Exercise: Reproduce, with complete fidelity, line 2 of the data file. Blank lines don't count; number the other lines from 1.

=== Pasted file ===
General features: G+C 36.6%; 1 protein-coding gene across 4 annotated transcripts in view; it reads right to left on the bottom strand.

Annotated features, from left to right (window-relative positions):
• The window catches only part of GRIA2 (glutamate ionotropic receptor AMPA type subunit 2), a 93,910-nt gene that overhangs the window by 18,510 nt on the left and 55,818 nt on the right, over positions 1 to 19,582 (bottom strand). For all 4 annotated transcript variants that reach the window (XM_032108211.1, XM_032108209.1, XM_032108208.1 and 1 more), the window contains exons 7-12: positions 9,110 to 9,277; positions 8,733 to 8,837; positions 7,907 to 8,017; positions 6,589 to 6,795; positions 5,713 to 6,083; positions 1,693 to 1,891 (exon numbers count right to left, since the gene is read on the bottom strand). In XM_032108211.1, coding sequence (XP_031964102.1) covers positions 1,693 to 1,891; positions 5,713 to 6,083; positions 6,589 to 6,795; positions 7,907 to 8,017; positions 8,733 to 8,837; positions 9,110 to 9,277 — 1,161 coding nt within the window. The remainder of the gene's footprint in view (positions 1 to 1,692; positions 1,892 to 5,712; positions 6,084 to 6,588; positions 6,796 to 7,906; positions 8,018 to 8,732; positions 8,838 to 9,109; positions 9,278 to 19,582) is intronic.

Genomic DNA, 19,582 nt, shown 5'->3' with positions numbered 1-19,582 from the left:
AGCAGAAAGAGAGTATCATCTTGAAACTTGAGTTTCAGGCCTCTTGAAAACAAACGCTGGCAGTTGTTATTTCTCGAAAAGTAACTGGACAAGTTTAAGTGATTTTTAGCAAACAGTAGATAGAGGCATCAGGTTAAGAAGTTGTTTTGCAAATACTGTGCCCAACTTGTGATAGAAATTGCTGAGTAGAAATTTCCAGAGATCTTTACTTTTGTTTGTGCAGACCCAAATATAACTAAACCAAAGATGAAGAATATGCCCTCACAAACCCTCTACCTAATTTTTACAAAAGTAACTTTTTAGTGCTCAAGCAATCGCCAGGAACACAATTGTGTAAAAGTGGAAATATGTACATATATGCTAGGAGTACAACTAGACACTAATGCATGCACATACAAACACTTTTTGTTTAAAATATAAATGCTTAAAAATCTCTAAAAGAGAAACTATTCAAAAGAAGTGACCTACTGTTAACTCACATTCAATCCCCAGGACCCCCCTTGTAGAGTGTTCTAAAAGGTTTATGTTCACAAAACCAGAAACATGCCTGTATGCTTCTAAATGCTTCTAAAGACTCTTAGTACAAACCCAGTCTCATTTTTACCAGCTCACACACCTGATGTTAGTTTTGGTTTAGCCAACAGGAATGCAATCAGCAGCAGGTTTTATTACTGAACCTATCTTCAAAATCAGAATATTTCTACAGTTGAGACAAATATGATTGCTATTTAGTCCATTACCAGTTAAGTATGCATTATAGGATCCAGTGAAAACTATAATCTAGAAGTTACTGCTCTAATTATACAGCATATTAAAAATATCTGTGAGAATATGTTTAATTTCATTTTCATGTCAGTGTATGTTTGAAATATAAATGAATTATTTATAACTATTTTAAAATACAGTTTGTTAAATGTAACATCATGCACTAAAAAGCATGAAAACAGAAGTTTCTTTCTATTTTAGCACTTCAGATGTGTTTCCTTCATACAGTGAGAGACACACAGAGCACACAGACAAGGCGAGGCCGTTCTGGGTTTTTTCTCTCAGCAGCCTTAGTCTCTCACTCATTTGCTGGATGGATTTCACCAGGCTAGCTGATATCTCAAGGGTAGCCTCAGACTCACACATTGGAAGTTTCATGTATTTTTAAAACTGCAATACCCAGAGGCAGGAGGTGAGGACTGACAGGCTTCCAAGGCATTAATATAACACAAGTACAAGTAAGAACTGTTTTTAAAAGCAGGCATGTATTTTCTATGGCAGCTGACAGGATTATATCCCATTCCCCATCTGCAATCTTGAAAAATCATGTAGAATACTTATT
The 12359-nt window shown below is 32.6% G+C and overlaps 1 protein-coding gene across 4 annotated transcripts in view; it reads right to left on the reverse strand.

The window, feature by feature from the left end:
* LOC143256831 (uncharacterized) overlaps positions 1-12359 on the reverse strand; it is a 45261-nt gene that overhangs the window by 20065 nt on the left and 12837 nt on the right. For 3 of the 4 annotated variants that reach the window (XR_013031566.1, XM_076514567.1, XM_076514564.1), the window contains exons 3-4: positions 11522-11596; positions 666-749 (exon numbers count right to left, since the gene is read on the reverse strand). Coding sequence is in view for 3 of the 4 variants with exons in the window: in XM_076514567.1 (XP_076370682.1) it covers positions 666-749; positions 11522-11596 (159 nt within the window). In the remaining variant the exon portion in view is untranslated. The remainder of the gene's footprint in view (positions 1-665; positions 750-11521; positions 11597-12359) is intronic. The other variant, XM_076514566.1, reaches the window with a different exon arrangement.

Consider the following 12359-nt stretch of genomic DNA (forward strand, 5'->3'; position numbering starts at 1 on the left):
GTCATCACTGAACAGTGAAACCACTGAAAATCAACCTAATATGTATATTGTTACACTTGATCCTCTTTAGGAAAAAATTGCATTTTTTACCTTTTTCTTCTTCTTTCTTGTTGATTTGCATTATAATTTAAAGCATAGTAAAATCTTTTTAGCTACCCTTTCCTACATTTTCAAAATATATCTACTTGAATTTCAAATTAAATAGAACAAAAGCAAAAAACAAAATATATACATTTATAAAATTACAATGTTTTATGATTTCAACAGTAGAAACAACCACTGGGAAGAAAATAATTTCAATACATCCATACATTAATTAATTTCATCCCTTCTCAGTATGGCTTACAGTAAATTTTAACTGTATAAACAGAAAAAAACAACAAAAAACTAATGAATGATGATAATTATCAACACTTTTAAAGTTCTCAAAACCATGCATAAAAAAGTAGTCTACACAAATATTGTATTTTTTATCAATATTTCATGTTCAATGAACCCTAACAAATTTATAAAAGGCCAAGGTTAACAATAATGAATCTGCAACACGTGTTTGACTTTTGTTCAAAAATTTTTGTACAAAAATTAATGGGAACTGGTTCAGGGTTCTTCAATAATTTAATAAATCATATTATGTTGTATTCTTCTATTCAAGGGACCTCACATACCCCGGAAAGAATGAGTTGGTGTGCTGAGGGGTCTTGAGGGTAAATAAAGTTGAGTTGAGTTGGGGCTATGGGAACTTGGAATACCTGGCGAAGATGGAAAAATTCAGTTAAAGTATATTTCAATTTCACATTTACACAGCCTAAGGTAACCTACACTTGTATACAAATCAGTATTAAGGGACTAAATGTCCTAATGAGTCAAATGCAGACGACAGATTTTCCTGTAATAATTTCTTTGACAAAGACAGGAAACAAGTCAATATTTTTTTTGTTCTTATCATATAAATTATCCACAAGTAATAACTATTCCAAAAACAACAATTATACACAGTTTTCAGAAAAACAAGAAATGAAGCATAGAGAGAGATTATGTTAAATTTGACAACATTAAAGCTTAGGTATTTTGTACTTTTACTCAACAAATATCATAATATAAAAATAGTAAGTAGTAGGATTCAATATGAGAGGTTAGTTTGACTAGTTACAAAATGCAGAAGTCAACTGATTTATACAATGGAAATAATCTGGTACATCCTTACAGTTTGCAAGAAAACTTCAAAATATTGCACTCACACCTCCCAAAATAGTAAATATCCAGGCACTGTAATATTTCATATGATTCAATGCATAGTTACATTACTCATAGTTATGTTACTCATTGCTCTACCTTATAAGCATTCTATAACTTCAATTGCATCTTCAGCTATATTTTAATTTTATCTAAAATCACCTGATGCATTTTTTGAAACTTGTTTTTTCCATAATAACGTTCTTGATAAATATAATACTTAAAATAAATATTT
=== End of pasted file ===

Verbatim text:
Annotated features, from left to right (window-relative positions):